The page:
Two Way Hard Three | Las Vegas Casino & Design Blog

July 15, 2011

The Quiet CEO

Posted by Hunter

Former MGM CEO Terry Lanni died Thursday night.

If you look at the last twenty years of gaming in Las Vegas, it's hard not to see Lanni as one of the most important, even if lesser popularly known, figures.

Mr. Lanni combined The Mirage, Treasure Island, Bellagio, Golden Nugget, New York New York, MGM Grand, Mandalay Bay, Luxor, Excalibur and Circus Circus into a single conglomerate. Those mergers more or less forced Harrah's to absorb Caesars and other nearby properties, transforming The Strip as we know it.

Lanni approved the project now known as CityCenter and sold off half of it to Dubai. He notoriously took over Steve Wynn's office at Bellagio after the merger and felt guilty working in a space that was so oppulent. He didn't want priceless artwork, owned by the shareholders, sitting over his desk. I guess in that sense, he was sort of the anti-Wynn.

Not flashy. Quiet and behind the scenes... As much as I love the spectacle and bombast of gaming's many flashy CEOs, I have a lot of respect for Lanni's subdued methods.

Lanni was one of those lucky guys that came up in gaming at the same time that it was still being legitimized in the eyes of American business. When he originally came on board in the seventies, it required at least a certain amount of faith for a young exec to take the plunge and go to Nevada versus perhaps NYC finance - the markets were not yet totally accepting of the wagering biz. That said, when your 'graduating class' includes people like Steve Wynn, Phil Satre, Frank Fertitta Jr. and others, you're not in bad company. What a time to be able to chart the course for a growing industry.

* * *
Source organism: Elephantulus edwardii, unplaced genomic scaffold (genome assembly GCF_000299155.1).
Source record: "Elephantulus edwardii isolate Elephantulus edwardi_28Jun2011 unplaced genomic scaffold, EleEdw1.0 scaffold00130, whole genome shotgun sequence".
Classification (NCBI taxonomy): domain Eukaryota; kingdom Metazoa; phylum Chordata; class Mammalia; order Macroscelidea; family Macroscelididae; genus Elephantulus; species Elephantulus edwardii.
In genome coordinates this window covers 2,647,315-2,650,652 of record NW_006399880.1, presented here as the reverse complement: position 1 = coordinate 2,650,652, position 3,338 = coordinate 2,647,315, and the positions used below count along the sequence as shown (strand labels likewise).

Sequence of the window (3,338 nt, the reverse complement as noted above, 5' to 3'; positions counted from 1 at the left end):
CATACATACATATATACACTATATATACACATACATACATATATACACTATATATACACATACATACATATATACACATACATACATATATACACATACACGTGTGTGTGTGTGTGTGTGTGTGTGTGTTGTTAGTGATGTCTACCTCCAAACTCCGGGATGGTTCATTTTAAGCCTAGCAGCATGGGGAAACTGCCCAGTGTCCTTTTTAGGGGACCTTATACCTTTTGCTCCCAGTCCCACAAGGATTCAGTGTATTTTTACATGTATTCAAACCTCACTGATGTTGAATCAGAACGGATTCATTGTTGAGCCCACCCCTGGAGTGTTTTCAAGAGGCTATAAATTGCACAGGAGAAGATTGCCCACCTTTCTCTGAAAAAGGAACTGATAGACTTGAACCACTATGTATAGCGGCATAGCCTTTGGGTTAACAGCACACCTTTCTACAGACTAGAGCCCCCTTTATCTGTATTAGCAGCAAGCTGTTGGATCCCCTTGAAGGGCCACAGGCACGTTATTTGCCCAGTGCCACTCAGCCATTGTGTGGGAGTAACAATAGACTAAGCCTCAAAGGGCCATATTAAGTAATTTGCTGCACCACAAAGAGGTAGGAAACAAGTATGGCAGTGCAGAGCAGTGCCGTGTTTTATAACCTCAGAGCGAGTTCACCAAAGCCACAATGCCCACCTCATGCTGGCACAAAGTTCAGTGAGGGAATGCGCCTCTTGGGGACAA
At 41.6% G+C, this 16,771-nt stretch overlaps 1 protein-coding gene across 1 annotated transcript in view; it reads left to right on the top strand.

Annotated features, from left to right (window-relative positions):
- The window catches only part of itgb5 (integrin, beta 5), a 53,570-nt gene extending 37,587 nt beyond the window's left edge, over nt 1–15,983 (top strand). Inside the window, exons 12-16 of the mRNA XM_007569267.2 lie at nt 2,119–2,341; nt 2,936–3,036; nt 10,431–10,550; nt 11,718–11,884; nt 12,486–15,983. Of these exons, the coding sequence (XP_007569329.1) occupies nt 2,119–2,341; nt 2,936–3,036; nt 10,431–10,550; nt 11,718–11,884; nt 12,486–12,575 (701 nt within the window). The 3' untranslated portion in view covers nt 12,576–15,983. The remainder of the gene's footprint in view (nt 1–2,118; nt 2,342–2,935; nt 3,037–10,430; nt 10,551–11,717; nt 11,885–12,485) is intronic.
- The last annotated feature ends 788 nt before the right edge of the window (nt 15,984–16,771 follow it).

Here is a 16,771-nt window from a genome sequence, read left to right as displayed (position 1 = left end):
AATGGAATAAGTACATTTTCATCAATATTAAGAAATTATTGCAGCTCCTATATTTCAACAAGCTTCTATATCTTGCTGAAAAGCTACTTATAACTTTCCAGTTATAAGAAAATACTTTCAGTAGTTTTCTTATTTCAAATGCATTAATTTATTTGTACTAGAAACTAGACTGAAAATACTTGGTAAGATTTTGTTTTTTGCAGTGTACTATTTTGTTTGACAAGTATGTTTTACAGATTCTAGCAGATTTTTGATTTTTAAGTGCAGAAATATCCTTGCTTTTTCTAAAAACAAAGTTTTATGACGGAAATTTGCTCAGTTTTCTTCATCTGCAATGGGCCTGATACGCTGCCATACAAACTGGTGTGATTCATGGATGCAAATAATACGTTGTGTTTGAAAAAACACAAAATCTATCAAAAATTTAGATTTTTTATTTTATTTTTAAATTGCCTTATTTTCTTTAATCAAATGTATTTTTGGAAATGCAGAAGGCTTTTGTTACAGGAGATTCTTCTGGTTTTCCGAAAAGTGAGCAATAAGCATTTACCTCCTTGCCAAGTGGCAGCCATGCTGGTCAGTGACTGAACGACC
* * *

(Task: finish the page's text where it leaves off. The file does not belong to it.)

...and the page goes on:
I lost my own father to cancer three years ago, almost to the week. I'd be lying if Lanni's passing didn't make me think of him again today. I don't know anything about Lanni's condition or his family situation but I remember like yesterday what it felt like to live through that myself: it was predictably awful and I truly feel for the Lanni family today and wish them the best.

Terry Lanni, RIP.


Read archived comments (3 so far)
July 16, 2011 3:06 AM Posted by detroit1051

Hunter, very moving tribute to Terry Lanni, and your personal story added to its poignancy. Your piece is what I would like to read in Las Vegas newspapers.

July 16, 2011 5:38 AM Posted by Jeff in OKC


July 16, 2011 7:21 PM Posted by motoman

Hunter, I agree with you (and detroit) completely.

As you know I'm a huge fan of the Two Steves (Wynn and Jobs) for their accomplishments, which arguably could only be attained by such personalities -- with all the good and bad that brings. But I share your respect for competent leaders who are humble, down-to-business, and earn their respect without terror or affectations of godhood. (The founders of Costco and, at least in terms of public image, Wendy's come immediately to mind.) It's too bad Lanni had to see the near-collapse of the empire he'd built, and did not live to see the eventual recovery.

As to your last point, I had forgotten about the "family issues" you alluded to back then. My own father fell to a heart attack when I was a bit younger than you, and it was sudden, shocking, and similarly horrible.